Carter filled the holes and gaps between the rocks in the lower parts of the tomb walls and the carved gates with red brick masonry, as noted in his report. Carter’s brick masonry can be seen in many locations inside the tomb, especially in the burial chamber; however, the brick arches he built from the entrance of the tunnel and for a distance of eight metres to the south stand as his main work in the tomb.

In addition to the brick arches, he performed some cleaning in that part of the tunnel that had already been uncovered. Unfortunately, Carter’s report does not describe the tunnel and its condition. The materials Carter installed inside the tunnel to protect travellers and to facilitate their visits indicate that conditions there were not then as bad as they were when the later team began its work in 2007.

Carter’s comment on the tunnel (a tunnel Q excavated in the tafle stratum and leading to sepulchral chambers below) leaves no doubt that even the architecture of the accessible part of the tunnel was not clear and caused him describe the passages of the tunnel as chambers.

After Carter’s restoration and cleaning in the tunnel in 1903, no further attempts were made to carry out any work until the efforts of Abdel-Rassoul in 1960. Elizabeth Thomas, however, wrote that in December 1959 she “went down a partly encumbered slope for about 25 m to a small rough room; only a hole led beyond.”


SHEIKH ALI: Claiming that he would need only one month to reveal the secrets of Seti I’s tunnel, Sheikh Ali Abdel-Rassoul was able to secure permission to work there from the Antiquities Department in 1960.

Lacking qualifications as an archaeologist or affiliation with a scientific institution, he was aided by the press in his endeavour and raised LE300, a large sum at the time, to fund his search for supposed hidden treasure. Unfortunately, his work was never documented except through brief news reports written by others.

As already mentioned, the author met Sheikh Abdel-Rassoul in 1973-1974 while working as inspector of antiquities. Abdel-Rassoul’s favourite topic of discussion was always the tunnel and its treasure. He regreted that he had had to stop the work after many complaints and negative reports from the engineer of the Antiquities Service concerning the safety of the workers and the critical state of the tunnel.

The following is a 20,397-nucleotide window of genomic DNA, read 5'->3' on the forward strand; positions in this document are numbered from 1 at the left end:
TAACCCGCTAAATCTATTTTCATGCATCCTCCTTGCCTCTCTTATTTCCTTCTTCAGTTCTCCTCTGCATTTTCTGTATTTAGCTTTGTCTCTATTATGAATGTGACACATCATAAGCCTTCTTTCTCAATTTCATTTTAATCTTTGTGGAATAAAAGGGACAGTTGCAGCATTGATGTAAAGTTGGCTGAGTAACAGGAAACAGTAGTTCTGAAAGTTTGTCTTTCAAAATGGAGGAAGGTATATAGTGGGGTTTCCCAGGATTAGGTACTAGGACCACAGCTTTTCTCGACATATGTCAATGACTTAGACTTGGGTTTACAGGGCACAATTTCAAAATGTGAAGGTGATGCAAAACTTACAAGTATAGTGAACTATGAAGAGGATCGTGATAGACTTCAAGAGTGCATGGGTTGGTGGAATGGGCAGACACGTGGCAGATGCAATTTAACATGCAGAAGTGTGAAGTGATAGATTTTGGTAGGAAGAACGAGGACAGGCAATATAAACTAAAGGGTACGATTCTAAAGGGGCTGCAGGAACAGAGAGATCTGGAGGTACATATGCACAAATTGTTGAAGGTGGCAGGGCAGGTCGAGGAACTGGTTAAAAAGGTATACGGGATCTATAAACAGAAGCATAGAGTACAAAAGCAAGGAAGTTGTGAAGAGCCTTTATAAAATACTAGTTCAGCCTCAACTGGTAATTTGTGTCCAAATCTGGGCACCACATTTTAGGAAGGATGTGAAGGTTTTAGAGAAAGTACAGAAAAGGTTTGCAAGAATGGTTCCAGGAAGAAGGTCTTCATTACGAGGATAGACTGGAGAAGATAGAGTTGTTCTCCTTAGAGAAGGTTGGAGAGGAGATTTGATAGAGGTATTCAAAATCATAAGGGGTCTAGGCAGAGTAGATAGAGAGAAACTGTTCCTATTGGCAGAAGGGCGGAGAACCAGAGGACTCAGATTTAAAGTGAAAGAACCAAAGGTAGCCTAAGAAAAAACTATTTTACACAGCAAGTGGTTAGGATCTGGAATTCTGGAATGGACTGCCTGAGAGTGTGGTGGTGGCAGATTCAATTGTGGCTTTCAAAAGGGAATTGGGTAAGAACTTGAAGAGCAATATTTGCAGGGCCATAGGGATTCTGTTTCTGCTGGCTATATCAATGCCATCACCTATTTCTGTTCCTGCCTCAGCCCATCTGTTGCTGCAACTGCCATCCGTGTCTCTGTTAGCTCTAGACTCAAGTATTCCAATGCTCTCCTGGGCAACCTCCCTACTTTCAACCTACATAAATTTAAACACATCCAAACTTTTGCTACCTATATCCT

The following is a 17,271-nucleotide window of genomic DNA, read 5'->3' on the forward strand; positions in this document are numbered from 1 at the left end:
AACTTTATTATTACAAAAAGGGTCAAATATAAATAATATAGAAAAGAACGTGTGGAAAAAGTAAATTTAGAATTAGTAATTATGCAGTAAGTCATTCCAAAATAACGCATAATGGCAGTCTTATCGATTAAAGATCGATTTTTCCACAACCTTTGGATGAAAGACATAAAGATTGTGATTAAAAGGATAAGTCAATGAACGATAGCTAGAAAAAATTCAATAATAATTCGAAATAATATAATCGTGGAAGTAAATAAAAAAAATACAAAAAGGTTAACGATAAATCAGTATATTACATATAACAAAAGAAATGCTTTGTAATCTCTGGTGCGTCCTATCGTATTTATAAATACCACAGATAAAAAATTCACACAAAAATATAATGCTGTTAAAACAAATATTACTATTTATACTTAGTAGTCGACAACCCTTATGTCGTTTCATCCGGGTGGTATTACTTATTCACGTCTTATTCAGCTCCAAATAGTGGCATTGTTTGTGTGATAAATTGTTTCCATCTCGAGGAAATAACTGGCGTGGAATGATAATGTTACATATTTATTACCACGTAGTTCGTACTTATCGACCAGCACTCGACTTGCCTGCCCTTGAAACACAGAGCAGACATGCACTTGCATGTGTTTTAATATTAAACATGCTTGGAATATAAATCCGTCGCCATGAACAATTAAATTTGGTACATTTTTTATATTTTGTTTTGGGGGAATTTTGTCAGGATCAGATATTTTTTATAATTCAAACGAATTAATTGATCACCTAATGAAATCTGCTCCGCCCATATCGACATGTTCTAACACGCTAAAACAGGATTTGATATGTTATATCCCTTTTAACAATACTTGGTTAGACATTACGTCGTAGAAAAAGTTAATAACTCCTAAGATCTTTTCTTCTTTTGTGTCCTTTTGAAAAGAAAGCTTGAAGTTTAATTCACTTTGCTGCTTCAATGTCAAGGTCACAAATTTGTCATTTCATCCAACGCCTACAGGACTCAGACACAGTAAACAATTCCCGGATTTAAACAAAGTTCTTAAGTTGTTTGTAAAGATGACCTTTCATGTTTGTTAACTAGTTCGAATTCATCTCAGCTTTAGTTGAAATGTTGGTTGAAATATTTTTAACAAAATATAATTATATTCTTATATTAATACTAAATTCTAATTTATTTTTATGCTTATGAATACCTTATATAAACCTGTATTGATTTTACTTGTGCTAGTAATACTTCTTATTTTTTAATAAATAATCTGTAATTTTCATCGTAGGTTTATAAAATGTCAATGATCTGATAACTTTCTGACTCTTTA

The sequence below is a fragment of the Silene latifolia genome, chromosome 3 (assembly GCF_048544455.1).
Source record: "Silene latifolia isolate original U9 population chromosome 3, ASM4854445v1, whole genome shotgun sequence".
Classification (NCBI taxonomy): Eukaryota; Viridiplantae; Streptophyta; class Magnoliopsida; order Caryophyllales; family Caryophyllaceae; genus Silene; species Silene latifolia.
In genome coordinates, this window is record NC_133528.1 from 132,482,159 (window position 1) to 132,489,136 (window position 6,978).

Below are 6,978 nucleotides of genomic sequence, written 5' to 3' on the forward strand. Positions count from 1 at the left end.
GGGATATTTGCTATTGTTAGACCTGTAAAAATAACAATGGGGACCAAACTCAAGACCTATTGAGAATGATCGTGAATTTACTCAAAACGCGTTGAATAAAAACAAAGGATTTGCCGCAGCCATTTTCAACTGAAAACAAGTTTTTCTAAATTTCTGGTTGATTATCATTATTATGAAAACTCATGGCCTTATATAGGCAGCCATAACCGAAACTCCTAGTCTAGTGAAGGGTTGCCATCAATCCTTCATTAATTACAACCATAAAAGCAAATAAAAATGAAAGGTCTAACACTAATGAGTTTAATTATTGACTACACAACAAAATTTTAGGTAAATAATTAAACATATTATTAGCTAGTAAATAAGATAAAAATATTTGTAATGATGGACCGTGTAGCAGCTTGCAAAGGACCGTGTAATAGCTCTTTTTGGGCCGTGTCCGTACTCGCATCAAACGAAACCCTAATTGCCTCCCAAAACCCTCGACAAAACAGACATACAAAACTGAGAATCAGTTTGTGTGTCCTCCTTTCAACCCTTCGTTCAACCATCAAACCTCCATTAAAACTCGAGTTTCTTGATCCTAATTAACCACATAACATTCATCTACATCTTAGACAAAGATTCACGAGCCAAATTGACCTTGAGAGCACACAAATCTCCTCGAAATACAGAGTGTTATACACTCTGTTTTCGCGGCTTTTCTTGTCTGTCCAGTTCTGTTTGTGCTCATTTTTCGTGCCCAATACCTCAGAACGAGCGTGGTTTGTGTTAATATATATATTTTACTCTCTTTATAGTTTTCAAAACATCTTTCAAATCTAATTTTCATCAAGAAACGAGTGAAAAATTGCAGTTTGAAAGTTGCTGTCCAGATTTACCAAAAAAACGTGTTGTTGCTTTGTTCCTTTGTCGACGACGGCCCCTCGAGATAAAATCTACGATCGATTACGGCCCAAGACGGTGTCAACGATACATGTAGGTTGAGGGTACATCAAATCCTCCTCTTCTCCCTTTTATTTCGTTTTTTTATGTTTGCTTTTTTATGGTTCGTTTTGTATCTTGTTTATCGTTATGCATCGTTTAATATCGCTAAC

According to Abdel-Rassoul, 25 m from the entrance, the tunnel narrowed so much that only one man could crawl into it for a distance of 100 m, at which point the tunnel stopped. The tafla of the tunnel was unstable, and Abdel-Rassoul mentioned that during his work many accidents occurred because of the tafla rocks falling from the ceiling. The sound of the falling rocks would terrify the workers, some of whom even believed that there were genies (devils) living in the tunnel; others believed in the curse of the Pharaohs.

Abdel-Rassoul began his work by completely removing the debris from the first part of the tunnel. He was able to clean the first 45 m beyond the eight metres of Carter’s brick arches, and he was also able to create a support system for the ceiling of the tunnel with wooden beams and gypsum.

But due to the long distance that the workers carrying baskets filled with debris had to walk through the long tomb of Seti I, Abdel-Rassoul had to change his work plan. His interest in uncovering the architecture of the tunnel lagged, for his goal was to reach the end of the tunnel in order to see whether there were any hidden chambers. He therefore began to remove debris and stone rubble from a narrow passage inside the tunnel that allowed only one man to proceed further. The debris from this narrow passage was dumped in the area previously cleared.

This practice increased the dust inside the tunnel, making it impossible for the workers to breathe. Abdel-Rassoul had to spend a large portion of his funds to buy an air compressor to bring air into the tunnel. The new system was not efficient because, according to Abdel-Rassoul, every worker made a hole in the compressor pipe passing in front of him in order to get an immediate supply of fresh air; as a result, fresh air did not reach those working at the far end of the tunnel.